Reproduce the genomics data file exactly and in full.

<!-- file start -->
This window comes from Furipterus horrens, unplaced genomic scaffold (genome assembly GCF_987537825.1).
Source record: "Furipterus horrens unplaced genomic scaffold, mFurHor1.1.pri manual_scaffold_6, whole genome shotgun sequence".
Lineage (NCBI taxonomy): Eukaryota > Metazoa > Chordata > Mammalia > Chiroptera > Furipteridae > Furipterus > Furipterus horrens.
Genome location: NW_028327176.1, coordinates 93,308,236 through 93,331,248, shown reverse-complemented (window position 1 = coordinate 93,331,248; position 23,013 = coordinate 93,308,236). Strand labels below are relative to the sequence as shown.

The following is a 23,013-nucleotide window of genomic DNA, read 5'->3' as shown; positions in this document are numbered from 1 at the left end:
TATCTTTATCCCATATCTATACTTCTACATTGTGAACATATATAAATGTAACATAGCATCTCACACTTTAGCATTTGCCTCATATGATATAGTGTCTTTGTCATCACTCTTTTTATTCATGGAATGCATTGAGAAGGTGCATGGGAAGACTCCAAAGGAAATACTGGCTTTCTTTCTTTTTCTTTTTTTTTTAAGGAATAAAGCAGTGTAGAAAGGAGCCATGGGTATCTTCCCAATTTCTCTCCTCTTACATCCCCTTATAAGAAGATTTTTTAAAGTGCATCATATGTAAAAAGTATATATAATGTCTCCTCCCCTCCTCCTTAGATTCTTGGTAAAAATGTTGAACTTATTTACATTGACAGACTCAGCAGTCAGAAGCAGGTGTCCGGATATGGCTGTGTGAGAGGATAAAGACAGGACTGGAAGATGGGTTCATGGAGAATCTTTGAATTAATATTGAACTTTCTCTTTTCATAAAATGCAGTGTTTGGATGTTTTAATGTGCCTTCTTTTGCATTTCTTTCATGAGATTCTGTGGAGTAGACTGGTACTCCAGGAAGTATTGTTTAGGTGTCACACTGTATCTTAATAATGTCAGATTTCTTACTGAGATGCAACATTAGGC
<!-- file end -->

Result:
This window comes from Furipterus horrens, unplaced genomic scaffold (genome assembly GCF_987537825.1).
Source record: "Furipterus horrens unplaced genomic scaffold, mFurHor1.1.pri manual_scaffold_6, whole genome shotgun sequence".
Lineage (NCBI taxonomy): Eukaryota > Metazoa > Chordata > Mammalia > Chiroptera > Furipteridae > Furipterus > Furipterus horrens.
Genome location: NW_028327176.1, coordinates 93,308,236 through 93,331,248, shown reverse-complemented (window position 1 = coordinate 93,331,248; position 23,013 = coordinate 93,308,236). Strand labels below are relative to the sequence as shown.

The following is a 23,013-nucleotide window of genomic DNA, read 5'->3' as shown; positions in this document are numbered from 1 at the left end:
TATCTTTATCCCATATCTATACTTCTACATTGTGAACATATATAAATGTAACATAGCATCTCACACTTTAGCATTTGCCTCATATGATATAGTGTCTTTGTCATCACTCTTTTTATTCATGGAATGCATTGAGAAGGTGCATGGGAAGACTCCAAAGGAAATACTGGCTTTCTTTCTTTTTCTTTTTTTTTTAAGGAATAAAGCAGTGTAGAAAGGAGCCATGGGTATCTTCCCAATTTCTCTCCTCTTACATCCCCTTATAAGAAGATTTTTTAAAGTGCATCATATGTAAAAAGTATATATAATGTCTCCTCCCCTCCTCCTTAGATTCTTGGTAAAAATGTTGAACTTATTTACATTGACAGACTCAGCAGTCAGAAGCAGGTGTCCGGATATGGCTGTGTGAGAGGATAAAGACAGGACTGGAAGATGGGTTCATGGAGAATCTTTGAATTAATATTGAACTTTCTCTTTTCATAAAATGCAGTGTTTGGATGTTTTAATGTGCCTTCTTTTGCATTTCTTTCATGAGATTCTGTGGAGTAGACTGGTACTCCAGGAAGTATTGTTTAGGTGTCACACTGTATCTTAATAATGTCAGATTTCTTACTGAGATGCAACATTAGGC